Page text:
17th August 2006
Ntare 'the only' School: laissez-faire attitude pays off

By Jackie Nalubwama

Despite popular thinking that freedom breeds academic failure in students, Ntare School has managed to have both its share of cake and eat it too.

Until 1994, when the first non-old boy headmaster (Stephen Kamuhanda) was brought to Ntare, the school had neither gate nor fence. In fact, it was governed in such an informal manner that it also lacked the usual school administration miscellany, which comprises of the school anthem, special uniform for prefects, and school motto.

PTA Millenium block
The lion statue that stands in front of the administration block
The administration block
Crichton Memorial Communication Centre

But most uniquely, Ntare School did not have a religious background and bells ringing for meal times. Students used to walk to the dining at the designated time for meals, and if by any chance the meal would be delayed, an announcement to inform the students would be made.

Ntare School was started by the Government of Uganda as a secular school and to date has no official religious affiliation. But the three major mainstream religions are catered for: Catholics, Protestants and Muslims. It is probably this non-denominational aspect of Ntare that instilled the spirit of Pan-Africanism in some of its students, like presidents Yoweri Museveni and Paul Kagame of Uganda and Rwanda respectively.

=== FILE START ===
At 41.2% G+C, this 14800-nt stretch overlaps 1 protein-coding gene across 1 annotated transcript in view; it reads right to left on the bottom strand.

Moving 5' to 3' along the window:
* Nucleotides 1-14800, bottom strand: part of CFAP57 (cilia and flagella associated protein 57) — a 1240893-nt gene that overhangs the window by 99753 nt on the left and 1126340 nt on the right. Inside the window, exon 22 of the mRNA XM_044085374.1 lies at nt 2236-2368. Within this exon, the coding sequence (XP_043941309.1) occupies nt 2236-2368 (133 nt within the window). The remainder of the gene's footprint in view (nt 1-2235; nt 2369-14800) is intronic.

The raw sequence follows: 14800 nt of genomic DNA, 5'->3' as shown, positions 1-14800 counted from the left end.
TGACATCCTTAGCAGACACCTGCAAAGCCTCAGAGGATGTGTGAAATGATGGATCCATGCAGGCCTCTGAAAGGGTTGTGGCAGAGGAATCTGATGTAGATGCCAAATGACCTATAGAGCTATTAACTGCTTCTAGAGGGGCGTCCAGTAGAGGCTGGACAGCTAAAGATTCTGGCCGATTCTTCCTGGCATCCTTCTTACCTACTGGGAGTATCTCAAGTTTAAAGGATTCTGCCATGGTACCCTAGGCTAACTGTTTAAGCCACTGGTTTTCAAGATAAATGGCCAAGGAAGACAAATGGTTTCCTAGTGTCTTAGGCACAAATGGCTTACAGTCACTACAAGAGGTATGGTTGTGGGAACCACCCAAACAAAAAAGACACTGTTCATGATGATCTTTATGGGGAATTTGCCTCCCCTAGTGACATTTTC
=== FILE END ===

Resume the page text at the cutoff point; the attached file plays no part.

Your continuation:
“Ntare” is a Runyankore word for lion. The Omugabe Godfrey Gatsyonga named it in memory of his grandfather Ntare V.
It is appropriate that the school bears this name, because the freedom students have could be equated to that of a lion, which can neither be tamed nor held down by restrictions.

Contrary to popular belief that it is a school for Banyankore, it has students from all corners of Uganda, including some from Sudan and Rwanda. And interestingly, the current head prefect is a Karimojong called Richard Okello Abara.

Started in 1956, Ntare School stood out from others because of the casual way it was ran, especially during the times of William Crichton (RIP). He was the school’s first headmaster, who believed in “educating the whole man” both academically and through extra curricular activities, especially sports.

The Headmaster Humphrey K. B. Ahimbisibwe in his office